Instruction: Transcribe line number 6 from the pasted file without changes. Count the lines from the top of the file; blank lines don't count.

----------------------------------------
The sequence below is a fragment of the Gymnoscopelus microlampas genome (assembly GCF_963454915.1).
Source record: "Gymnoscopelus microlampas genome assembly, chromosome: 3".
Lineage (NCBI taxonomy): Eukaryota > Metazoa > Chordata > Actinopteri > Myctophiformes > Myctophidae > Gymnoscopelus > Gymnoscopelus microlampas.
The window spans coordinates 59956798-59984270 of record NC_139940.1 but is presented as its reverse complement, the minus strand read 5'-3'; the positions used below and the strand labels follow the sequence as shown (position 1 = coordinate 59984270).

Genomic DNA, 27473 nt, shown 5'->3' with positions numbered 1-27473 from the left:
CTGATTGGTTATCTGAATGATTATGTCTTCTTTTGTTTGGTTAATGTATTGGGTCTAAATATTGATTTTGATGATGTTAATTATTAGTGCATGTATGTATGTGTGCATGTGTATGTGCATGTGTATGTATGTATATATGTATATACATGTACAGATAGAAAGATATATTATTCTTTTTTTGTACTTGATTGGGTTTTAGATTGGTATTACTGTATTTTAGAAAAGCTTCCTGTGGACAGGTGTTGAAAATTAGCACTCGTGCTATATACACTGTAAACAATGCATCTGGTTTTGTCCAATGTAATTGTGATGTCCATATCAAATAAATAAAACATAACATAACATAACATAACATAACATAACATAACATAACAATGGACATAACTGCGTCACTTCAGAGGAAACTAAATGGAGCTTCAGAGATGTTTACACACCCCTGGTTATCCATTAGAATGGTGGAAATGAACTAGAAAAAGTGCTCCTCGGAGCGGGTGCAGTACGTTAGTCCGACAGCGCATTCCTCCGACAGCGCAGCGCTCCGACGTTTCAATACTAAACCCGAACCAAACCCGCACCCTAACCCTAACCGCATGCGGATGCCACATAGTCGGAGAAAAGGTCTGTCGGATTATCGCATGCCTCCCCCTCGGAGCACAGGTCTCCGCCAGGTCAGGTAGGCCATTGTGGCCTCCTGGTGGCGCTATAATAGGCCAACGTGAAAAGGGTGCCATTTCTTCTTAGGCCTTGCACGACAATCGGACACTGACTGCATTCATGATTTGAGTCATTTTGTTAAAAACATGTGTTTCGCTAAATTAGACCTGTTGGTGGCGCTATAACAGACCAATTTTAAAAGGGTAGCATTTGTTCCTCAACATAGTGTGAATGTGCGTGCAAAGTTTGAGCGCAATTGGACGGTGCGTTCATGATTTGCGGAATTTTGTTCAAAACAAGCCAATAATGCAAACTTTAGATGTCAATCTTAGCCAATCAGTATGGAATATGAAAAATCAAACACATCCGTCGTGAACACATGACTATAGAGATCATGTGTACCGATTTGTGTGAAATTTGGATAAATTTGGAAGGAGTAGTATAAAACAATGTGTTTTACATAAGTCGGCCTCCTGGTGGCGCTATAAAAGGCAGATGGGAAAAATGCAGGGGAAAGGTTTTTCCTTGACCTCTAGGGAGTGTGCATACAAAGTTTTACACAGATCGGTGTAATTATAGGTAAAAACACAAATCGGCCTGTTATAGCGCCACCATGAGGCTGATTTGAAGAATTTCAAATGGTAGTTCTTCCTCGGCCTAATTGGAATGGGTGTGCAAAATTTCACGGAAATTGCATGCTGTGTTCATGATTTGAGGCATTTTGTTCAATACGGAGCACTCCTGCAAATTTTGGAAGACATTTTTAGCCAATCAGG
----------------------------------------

CTGATTGGTTATCTGAATGATTATGTCTTCTTTTGTTTGGTTAATGTATTGGGTCTAAATATTGATTTTGATGATGTTAATTATTAGTGCATGTATGTATGTGTGCATGTGTATGTGCATGTGTATGTATGTATATATGTATATACATGTACAGATAGAAAGATATATTATTCTTTTTTTGTACTTGATTGGGTTTTAGATTGGTATTACTGTATTTTAGAAAAGCTTCCTGTGGACAGGTGTTGAAAATTAGCACTCGTGCTATATACACTGTAAACAATGCATCTGGTTTTGTCCAATGTAATTGTGATGTCCATATCAAATAAATAAAACATAACATAACATAACATAACATAACATAACATAACATAACAATGGACATAACTGCGTCACTTCAGAGGAAACTAAATGGAGCTTCAGAGATGTTTACACACCCCTGGTTATCCATTAGAATGGTGGAAATGAACTAGAAAAAGTGCTCCTCGGAGCGGGTGCAGTACGTTAGTCCGACAGCGCATTCCTCCGACAGCGCAGCGCTCCGACGTTTCAATACTAAACCCGAACCAAACCCGCACCCTAACCCTAACCGCATGCGGATGCCACATAGTCGGAGAAAAGGTCTGTCGGATTATCGCATGCCTCCCCCTCGGAGCACAGGTCTCCGCCAGGTCAGGTAGGCCATTGTGGCCTCCTGGTGGCGCTATAATAGGCCAACGTGAAAAGGGTGCCATTTCTTCTTAGGCCTTGCACGACAATCGGACACTGACTGCATTCATGATTTGAGTCATTTTGTTAAAAACATGTGTTTCGCTAAATTAGACCTGTTGGTGGCGCTATAACAGACCAATTTTAAAAGGGTAGCATTTGTTCCTCAACATAGTGTGAATGTGCGTGCAAAGTTTGAGCGCAATTGGACGGTGCGTTCATGATTTGCGGAATTTTGTTCAAAACAAGCCAATAATGCAAACTTTAGATGTCAATCTTAGCCAATCAGTATGGAATATGAAAAATCAAACACATCCGTCGTGAACACATGACTATAGAGATCATGTGTACCGATTTGTGTGAAATTTGGATAAATTTGGAAGGAGTAGTATAAAACAATGTGTTTTACATAAGTCGGCCTCCTGGTGGCGCTATAAAAGGCAGATGGGAAAAATGCAGGGGAAAGGTTTTTCCTTGACCTCTAGGGAGTGTGCATACAAAGTTTTACACAGATCGGTGTAATTATAGGTAAAAACACAAATCGGCCTGTTATAGCGCCACCATGAGGCTGATTTGAAGAATTTCAAATGGTAGTTCTTCCTCGGCCTAATTGGAATGGGTGTGCAAAATTTCACGGAAATTGCATGCTGTGTTCATGATTTGAGGCATTTTGTTCAATACGGAGCACTCCTGCAAATTTTGGAAGACATTTTTAGCCAATCAGG